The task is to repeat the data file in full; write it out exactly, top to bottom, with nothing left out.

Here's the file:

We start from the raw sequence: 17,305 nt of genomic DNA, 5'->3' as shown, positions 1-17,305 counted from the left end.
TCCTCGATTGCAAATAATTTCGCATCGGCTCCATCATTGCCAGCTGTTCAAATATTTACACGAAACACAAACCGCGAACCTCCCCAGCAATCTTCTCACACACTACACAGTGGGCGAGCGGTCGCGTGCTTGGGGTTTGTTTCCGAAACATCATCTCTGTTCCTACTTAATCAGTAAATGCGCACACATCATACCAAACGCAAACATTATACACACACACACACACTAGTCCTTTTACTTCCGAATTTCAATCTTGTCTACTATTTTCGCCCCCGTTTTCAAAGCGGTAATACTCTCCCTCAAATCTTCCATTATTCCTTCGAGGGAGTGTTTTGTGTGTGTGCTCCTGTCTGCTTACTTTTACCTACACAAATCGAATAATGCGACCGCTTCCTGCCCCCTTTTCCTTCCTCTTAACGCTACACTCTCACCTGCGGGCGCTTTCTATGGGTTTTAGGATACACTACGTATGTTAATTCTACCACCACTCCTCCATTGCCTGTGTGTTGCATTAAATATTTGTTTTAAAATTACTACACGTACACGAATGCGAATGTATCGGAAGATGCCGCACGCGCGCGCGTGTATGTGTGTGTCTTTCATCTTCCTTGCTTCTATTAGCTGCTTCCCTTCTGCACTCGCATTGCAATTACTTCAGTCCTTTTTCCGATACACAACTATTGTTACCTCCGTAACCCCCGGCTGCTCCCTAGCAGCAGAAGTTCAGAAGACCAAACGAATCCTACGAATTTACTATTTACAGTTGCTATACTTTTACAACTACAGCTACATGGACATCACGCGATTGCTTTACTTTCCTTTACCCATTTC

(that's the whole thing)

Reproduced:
We start from the raw sequence: 17,305 nt of genomic DNA, 5'->3' as shown, positions 1-17,305 counted from the left end.
TCCTCGATTGCAAATAATTTCGCATCGGCTCCATCATTGCCAGCTGTTCAAATATTTACACGAAACACAAACCGCGAACCTCCCCAGCAATCTTCTCACACACTACACAGTGGGCGAGCGGTCGCGTGCTTGGGGTTTGTTTCCGAAACATCATCTCTGTTCCTACTTAATCAGTAAATGCGCACACATCATACCAAACGCAAACATTATACACACACACACACACTAGTCCTTTTACTTCCGAATTTCAATCTTGTCTACTATTTTCGCCCCCGTTTTCAAAGCGGTAATACTCTCCCTCAAATCTTCCATTATTCCTTCGAGGGAGTGTTTTGTGTGTGTGCTCCTGTCTGCTTACTTTTACCTACACAAATCGAATAATGCGACCGCTTCCTGCCCCCTTTTCCTTCCTCTTAACGCTACACTCTCACCTGCGGGCGCTTTCTATGGGTTTTAGGATACACTACGTATGTTAATTCTACCACCACTCCTCCATTGCCTGTGTGTTGCATTAAATATTTGTTTTAAAATTACTACACGTACACGAATGCGAATGTATCGGAAGATGCCGCACGCGCGCGCGTGTATGTGTGTGTCTTTCATCTTCCTTGCTTCTATTAGCTGCTTCCCTTCTGCACTCGCATTGCAATTACTTCAGTCCTTTTTCCGATACACAACTATTGTTACCTCCGTAACCCCCGGCTGCTCCCTAGCAGCAGAAGTTCAGAAGACCAAACGAATCCTACGAATTTACTATTTACAGTTGCTATACTTTTACAACTACAGCTACATGGACATCACGCGATTGCTTTACTTTCCTTTACCCATTTC